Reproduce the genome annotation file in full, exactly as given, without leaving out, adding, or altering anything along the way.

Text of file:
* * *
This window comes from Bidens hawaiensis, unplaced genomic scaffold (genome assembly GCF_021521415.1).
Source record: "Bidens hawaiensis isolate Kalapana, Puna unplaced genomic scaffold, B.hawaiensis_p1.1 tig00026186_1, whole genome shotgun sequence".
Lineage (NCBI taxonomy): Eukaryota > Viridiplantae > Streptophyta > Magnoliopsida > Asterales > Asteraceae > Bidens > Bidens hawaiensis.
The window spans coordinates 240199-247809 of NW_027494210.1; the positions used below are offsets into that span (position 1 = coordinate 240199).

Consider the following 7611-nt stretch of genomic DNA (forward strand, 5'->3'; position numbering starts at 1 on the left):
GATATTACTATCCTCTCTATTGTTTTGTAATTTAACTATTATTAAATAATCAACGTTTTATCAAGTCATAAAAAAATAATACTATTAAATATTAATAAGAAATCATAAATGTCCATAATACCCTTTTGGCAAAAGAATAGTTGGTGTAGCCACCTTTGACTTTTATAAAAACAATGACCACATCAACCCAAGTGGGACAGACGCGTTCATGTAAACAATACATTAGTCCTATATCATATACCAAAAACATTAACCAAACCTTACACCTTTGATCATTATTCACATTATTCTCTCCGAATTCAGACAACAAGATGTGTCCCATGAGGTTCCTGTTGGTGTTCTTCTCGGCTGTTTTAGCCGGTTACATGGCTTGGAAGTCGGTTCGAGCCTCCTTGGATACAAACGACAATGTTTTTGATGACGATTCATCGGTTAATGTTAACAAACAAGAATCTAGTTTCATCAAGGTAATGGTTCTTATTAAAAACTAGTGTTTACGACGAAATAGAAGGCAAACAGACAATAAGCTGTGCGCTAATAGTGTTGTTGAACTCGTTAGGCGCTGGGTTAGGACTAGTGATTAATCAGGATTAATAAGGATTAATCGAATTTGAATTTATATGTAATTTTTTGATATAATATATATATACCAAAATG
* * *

This window comes from Bidens hawaiensis, unplaced genomic scaffold (genome assembly GCF_021521415.1).
Source record: "Bidens hawaiensis isolate Kalapana, Puna unplaced genomic scaffold, B.hawaiensis_p1.1 tig00026186_1, whole genome shotgun sequence".
Lineage (NCBI taxonomy): Eukaryota > Viridiplantae > Streptophyta > Magnoliopsida > Asterales > Asteraceae > Bidens > Bidens hawaiensis.
The window spans coordinates 240199-247809 of NW_027494210.1; the positions used below are offsets into that span (position 1 = coordinate 240199).

Consider the following 7611-nt stretch of genomic DNA (forward strand, 5'->3'; position numbering starts at 1 on the left):
GATATTACTATCCTCTCTATTGTTTTGTAATTTAACTATTATTAAATAATCAACGTTTTATCAAGTCATAAAAAAATAATACTATTAAATATTAATAAGAAATCATAAATGTCCATAATACCCTTTTGGCAAAAGAATAGTTGGTGTAGCCACCTTTGACTTTTATAAAAACAATGACCACATCAACCCAAGTGGGACAGACGCGTTCATGTAAACAATACATTAGTCCTATATCATATACCAAAAACATTAACCAAACCTTACACCTTTGATCATTATTCACATTATTCTCTCCGAATTCAGACAACAAGATGTGTCCCATGAGGTTCCTGTTGGTGTTCTTCTCGGCTGTTTTAGCCGGTTACATGGCTTGGAAGTCGGTTCGAGCCTCCTTGGATACAAACGACAATGTTTTTGATGACGATTCATCGGTTAATGTTAACAAACAAGAATCTAGTTTCATCAAGGTAATGGTTCTTATTAAAAACTAGTGTTTACGACGAAATAGAAGGCAAACAGACAATAAGCTGTGCGCTAATAGTGTTGTTGAACTCGTTAGGCGCTGGGTTAGGACTAGTGATTAATCAGGATTAATAAGGATTAATCGAATTTGAATTTATATGTAATTTTTTGATATAATATATATATACCAAAATG